Ground transportation at Orlando International Airport is designed to persuade visitors to proceed directly to the concentration of hysteria on the southwest side of town. But if you make the effort to get yourself to the northeast side of the city, you’ll find an entirely different theme in Winter Park and Maitland, with museums, parks, gardens, art festivals and plenty of shopping destinations where it’s almost impossible to buy a T-shirt featuring mice. It also has some of the best dining options available in the Orlando area.


(Jim Webster/The Washington Post)

BREAKFAST

Park Avenue, the main drag of Winter Park, offers many local boutiques and a few national retailers. For almost 40 years, the place to fuel up for a day of shopping has been Briarpatch (thebriarpatchrestaurant.com; 407-628-8651; 252 Park Ave. N). Before the humidity takes over, grab a prime people-watching seat at one of the sidewalk tables and try a Belgian waffle topped with two eggs and four chunky slices of bourbon-braised pork belly ($19). A short rib Benedict ($18) piles the braised beef and poached eggs on top of home fries and covers it all with chipotle hollandaise. On the weekends, there will probably be a line, but it moves fast, and there will be a cold-brew coffee cocktail spiked with coconut rum ($12) available as a reward for waiting.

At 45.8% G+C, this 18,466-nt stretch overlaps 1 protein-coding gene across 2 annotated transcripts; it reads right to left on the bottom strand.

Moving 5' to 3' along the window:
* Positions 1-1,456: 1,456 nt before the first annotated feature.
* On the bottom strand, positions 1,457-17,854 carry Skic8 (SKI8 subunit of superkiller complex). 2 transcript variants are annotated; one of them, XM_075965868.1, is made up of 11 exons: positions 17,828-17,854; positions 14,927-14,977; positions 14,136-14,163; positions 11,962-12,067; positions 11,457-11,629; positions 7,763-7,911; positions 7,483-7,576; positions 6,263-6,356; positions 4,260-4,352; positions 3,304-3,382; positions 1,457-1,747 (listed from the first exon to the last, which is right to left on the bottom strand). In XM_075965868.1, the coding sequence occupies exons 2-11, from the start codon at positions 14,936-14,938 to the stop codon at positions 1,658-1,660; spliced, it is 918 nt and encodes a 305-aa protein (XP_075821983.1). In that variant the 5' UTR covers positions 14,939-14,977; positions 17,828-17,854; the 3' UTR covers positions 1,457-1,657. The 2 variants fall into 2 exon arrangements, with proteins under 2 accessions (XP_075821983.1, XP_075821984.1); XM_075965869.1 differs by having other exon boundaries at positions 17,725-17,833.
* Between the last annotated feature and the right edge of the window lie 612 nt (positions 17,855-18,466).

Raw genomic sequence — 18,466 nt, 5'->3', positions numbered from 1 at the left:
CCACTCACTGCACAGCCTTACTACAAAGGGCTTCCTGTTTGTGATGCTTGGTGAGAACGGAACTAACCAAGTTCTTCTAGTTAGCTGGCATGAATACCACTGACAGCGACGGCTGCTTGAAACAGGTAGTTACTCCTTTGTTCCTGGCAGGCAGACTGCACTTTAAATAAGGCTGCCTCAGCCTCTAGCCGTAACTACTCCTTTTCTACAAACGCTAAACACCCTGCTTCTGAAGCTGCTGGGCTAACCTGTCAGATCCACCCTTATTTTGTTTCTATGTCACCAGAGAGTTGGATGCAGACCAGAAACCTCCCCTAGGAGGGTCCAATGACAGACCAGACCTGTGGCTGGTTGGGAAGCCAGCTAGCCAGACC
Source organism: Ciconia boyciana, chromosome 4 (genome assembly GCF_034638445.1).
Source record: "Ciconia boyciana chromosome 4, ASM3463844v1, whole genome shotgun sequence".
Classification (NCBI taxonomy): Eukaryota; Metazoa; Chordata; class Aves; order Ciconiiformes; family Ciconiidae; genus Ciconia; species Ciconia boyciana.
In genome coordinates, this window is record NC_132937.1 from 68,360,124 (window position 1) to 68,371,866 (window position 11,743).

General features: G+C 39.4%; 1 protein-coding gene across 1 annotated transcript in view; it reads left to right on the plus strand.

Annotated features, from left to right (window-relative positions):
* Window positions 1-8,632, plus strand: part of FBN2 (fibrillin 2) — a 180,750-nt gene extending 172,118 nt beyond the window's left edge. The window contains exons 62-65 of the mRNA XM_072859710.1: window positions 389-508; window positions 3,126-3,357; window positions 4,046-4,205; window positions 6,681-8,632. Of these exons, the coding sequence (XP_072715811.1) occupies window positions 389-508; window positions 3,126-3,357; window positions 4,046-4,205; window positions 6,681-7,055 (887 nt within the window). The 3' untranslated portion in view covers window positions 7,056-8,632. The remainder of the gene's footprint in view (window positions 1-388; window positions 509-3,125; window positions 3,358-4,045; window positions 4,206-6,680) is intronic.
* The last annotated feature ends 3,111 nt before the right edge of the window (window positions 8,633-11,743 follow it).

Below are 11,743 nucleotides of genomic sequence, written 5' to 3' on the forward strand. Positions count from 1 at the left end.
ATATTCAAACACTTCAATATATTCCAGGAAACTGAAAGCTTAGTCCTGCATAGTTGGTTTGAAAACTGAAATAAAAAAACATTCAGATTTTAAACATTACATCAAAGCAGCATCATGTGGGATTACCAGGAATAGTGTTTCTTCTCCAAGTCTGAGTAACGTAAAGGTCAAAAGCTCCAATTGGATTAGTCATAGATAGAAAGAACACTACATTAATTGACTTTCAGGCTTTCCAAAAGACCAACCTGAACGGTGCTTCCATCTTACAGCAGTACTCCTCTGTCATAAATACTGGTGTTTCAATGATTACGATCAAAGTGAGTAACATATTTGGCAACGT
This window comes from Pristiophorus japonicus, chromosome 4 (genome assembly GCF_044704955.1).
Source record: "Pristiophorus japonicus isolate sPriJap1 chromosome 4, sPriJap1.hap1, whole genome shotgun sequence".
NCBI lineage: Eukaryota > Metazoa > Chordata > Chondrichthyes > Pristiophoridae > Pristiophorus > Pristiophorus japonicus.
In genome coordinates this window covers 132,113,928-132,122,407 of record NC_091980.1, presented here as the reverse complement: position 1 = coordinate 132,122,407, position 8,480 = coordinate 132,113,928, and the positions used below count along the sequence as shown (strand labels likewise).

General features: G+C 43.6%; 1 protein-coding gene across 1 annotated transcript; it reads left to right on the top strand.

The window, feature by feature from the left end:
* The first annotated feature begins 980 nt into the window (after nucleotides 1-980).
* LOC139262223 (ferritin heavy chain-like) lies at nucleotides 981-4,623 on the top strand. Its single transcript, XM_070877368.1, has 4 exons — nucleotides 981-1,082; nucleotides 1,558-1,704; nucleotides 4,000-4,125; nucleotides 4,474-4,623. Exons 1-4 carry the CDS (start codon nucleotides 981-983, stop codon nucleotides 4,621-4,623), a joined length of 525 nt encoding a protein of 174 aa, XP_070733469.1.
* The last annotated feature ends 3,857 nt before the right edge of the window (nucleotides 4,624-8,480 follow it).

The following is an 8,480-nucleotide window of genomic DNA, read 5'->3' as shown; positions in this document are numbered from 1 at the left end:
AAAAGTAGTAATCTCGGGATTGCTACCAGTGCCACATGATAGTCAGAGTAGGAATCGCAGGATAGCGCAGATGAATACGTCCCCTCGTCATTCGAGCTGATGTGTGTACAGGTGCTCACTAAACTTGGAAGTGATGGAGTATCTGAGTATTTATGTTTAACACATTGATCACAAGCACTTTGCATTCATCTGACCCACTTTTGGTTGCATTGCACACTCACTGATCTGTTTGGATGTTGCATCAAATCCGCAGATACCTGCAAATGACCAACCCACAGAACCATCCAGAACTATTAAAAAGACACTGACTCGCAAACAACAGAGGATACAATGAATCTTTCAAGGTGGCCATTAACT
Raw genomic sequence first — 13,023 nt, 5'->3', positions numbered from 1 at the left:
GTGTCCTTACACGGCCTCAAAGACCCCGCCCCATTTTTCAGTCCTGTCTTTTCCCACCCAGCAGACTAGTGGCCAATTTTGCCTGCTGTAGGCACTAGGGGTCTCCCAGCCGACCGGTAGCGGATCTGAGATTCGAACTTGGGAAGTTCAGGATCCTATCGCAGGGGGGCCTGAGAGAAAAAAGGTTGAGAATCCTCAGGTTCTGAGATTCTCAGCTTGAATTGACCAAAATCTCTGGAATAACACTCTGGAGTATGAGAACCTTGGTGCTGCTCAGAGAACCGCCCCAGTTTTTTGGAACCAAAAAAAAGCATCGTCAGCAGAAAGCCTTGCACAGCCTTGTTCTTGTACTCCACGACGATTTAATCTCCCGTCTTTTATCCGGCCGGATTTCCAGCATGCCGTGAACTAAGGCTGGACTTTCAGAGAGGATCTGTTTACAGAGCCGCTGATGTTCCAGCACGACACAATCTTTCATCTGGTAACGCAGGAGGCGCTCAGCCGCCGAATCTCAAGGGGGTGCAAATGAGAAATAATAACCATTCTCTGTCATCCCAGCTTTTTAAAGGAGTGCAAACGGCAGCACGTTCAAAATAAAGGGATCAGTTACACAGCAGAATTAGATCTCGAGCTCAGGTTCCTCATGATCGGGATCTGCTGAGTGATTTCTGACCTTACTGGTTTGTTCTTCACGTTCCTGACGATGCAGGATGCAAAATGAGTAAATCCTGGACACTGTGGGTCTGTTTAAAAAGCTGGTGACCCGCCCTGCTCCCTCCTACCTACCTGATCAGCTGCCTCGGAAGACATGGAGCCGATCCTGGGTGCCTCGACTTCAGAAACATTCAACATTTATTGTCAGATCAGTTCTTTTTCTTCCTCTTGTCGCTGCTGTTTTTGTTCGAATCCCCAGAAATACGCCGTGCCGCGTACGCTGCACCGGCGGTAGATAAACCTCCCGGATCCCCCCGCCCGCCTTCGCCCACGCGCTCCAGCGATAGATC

(Jim Webster/The Washington Post)

LUNCH

Chefs James and Julie Petrakis, who helped make Winter Park a dining destination with the Ravenous Pig and Cask & Larder, have teamed with Rhys and Alexia Gawlak to open Swine & Sons (swineandsons.com; 407-636-7601; 595 W. Fairbanks Ave.) as a quick-serve and takeout option for their housemade charcuterie. Ask anyone behind the counter, and they’ll probably say their favorite sandwich is the pastrami ($12) brined for seven days, smoked for four hours, then cooked in a sous-vide bath for 12 hours before being sliced and topped with Swiss, horseradish mayo, bread-and-butter pickles, and a sprinkle of dill. A shrimp roll ($12) celebrates two of the state’s most famous ingredients — shrimp and citrus — on a sub roll so overstuffed that when all the extra filling falls out, you’ll find what amounts to a salad on the plate. Nothing goes to waste: Pimento cheese ($9) is topped with jam made with remnants of the charcuterie, offering a salty-sweet hit of pork.


(Jim Webster/The Washington Post)

DINNER

Chef Brandon McGlamery already had a corner on Park Avenue’s fine dining market with Luma on Park and Prato when he opened Luke’s Kitchen and Bar (eatatlukes.com; 407-674-2400; 640 S. Orlando Ave.) in nearby Maitland. The vibe here is more relaxed, with classic dishes prepared with a James Beard Award nominee’s attention to detail. It’s easy to make a meal of the small plates, such as a few deviled eggs ($10), or a plate of fried fingerling potatoes on a bed of pimento cheese ($9). But if you’re game for a half a chicken ($23), the bird here comes off the rotisserie on top of a baked potato puree. The cocktail program takes a similarly classic approach with drinks such as a bracing Sazerac ($10). But if you need to drive back to a hotel on the other side of town, there’s a list of housemade sodas to keep it interesting.

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